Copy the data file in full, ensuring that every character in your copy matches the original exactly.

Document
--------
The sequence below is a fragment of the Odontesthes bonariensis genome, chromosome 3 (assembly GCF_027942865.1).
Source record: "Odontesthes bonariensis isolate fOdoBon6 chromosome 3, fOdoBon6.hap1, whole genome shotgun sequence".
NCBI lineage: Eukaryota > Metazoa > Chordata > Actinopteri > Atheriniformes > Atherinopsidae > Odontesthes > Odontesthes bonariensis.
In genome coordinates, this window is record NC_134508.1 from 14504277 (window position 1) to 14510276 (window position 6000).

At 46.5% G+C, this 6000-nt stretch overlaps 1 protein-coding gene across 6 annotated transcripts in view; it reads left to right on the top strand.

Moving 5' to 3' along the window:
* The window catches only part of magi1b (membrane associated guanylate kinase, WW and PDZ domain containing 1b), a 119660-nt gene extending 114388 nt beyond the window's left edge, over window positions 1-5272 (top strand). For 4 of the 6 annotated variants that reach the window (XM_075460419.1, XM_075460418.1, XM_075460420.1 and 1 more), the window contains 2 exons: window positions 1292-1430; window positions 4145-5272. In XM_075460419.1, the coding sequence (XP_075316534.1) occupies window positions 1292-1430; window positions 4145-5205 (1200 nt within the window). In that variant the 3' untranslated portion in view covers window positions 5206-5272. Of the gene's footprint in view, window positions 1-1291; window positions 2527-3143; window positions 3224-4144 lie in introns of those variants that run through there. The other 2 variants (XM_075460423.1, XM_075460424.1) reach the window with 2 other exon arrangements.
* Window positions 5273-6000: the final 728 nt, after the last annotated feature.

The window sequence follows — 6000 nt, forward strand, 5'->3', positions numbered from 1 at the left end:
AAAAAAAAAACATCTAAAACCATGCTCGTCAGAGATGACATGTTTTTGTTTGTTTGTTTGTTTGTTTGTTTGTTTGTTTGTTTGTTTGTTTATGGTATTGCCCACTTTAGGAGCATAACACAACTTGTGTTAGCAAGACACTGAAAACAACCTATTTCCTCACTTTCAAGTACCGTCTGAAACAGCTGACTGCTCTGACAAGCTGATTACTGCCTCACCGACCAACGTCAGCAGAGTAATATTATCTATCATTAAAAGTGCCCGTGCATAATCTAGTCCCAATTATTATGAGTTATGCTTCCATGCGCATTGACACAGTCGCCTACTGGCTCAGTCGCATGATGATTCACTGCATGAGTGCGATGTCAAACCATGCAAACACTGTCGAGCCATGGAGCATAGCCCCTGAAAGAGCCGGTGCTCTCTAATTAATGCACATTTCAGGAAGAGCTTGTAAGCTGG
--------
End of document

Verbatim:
The sequence below is a fragment of the Odontesthes bonariensis genome, chromosome 3 (assembly GCF_027942865.1).
Source record: "Odontesthes bonariensis isolate fOdoBon6 chromosome 3, fOdoBon6.hap1, whole genome shotgun sequence".
NCBI lineage: Eukaryota > Metazoa > Chordata > Actinopteri > Atheriniformes > Atherinopsidae > Odontesthes > Odontesthes bonariensis.
In genome coordinates, this window is record NC_134508.1 from 14504277 (window position 1) to 14510276 (window position 6000).

At 46.5% G+C, this 6000-nt stretch overlaps 1 protein-coding gene across 6 annotated transcripts in view; it reads left to right on the top strand.

Moving 5' to 3' along the window:
* The window catches only part of magi1b (membrane associated guanylate kinase, WW and PDZ domain containing 1b), a 119660-nt gene extending 114388 nt beyond the window's left edge, over window positions 1-5272 (top strand). For 4 of the 6 annotated variants that reach the window (XM_075460419.1, XM_075460418.1, XM_075460420.1 and 1 more), the window contains 2 exons: window positions 1292-1430; window positions 4145-5272. In XM_075460419.1, the coding sequence (XP_075316534.1) occupies window positions 1292-1430; window positions 4145-5205 (1200 nt within the window). In that variant the 3' untranslated portion in view covers window positions 5206-5272. Of the gene's footprint in view, window positions 1-1291; window positions 2527-3143; window positions 3224-4144 lie in introns of those variants that run through there. The other 2 variants (XM_075460423.1, XM_075460424.1) reach the window with 2 other exon arrangements.
* Window positions 5273-6000: the final 728 nt, after the last annotated feature.

The window sequence follows — 6000 nt, forward strand, 5'->3', positions numbered from 1 at the left end:
AAAAAAAAAACATCTAAAACCATGCTCGTCAGAGATGACATGTTTTTGTTTGTTTGTTTGTTTGTTTGTTTGTTTGTTTGTTTGTTTGTTTATGGTATTGCCCACTTTAGGAGCATAACACAACTTGTGTTAGCAAGACACTGAAAACAACCTATTTCCTCACTTTCAAGTACCGTCTGAAACAGCTGACTGCTCTGACAAGCTGATTACTGCCTCACCGACCAACGTCAGCAGAGTAATATTATCTATCATTAAAAGTGCCCGTGCATAATCTAGTCCCAATTATTATGAGTTATGCTTCCATGCGCATTGACACAGTCGCCTACTGGCTCAGTCGCATGATGATTCACTGCATGAGTGCGATGTCAAACCATGCAAACACTGTCGAGCCATGGAGCATAGCCCCTGAAAGAGCCGGTGCTCTCTAATTAATGCACATTTCAGGAAGAGCTTGTAAGCTGG